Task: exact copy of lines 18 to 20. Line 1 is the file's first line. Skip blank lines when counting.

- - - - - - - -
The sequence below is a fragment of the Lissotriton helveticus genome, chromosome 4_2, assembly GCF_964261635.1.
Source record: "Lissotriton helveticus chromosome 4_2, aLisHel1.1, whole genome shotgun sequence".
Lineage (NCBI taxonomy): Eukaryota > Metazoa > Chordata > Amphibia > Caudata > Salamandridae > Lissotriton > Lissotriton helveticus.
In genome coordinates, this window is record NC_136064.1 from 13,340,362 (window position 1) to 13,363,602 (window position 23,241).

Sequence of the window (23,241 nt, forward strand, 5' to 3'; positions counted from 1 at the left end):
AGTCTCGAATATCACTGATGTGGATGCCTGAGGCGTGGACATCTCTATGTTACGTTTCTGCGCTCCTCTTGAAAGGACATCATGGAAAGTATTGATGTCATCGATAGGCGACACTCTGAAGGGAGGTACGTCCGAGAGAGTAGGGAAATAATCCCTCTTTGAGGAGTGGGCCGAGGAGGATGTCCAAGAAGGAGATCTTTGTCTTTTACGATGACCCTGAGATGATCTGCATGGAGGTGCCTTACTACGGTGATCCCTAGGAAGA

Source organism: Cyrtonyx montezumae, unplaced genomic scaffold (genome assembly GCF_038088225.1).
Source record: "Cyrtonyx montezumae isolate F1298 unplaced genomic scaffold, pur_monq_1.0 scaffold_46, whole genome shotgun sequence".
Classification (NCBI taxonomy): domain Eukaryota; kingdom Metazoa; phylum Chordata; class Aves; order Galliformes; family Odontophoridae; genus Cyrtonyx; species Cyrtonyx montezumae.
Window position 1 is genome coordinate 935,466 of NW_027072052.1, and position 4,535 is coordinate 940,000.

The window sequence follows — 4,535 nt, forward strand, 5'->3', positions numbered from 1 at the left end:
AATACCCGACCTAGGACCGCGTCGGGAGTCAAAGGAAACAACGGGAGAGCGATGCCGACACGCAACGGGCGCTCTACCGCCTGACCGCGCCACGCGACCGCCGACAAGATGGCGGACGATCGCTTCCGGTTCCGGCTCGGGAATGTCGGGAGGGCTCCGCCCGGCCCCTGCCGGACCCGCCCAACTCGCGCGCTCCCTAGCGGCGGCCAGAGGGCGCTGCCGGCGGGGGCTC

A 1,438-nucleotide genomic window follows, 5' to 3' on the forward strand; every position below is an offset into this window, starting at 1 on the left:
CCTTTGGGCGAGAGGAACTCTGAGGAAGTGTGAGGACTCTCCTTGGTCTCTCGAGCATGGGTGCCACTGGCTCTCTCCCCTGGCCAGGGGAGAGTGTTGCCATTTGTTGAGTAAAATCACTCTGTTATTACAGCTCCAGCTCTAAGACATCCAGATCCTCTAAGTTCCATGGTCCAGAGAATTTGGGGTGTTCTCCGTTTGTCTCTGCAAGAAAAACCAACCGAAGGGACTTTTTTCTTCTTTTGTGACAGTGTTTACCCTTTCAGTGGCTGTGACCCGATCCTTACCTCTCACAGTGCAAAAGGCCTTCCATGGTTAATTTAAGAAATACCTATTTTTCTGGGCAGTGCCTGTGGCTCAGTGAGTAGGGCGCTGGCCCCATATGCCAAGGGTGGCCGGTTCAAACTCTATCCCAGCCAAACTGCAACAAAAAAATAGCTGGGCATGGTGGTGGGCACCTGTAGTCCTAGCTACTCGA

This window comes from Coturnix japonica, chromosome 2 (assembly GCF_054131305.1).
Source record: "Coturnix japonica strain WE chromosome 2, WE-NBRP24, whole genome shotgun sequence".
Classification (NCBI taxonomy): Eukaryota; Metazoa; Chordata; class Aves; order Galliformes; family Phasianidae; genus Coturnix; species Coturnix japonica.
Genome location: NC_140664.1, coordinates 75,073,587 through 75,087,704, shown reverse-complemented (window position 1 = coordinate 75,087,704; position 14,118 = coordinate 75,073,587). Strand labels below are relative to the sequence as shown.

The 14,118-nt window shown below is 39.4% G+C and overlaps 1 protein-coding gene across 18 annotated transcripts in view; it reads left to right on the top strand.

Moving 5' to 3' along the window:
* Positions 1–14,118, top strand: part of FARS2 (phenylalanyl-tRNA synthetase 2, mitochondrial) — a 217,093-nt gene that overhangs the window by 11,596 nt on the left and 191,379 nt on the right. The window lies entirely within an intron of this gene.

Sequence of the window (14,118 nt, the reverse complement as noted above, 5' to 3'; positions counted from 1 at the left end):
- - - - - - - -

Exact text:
Genome location: NC_140664.1, coordinates 75,073,587 through 75,087,704, shown reverse-complemented (window position 1 = coordinate 75,087,704; position 14,118 = coordinate 75,073,587). Strand labels below are relative to the sequence as shown.

The 14,118-nt window shown below is 39.4% G+C and overlaps 1 protein-coding gene across 18 annotated transcripts in view; it reads left to right on the top strand.

Moving 5' to 3' along the window: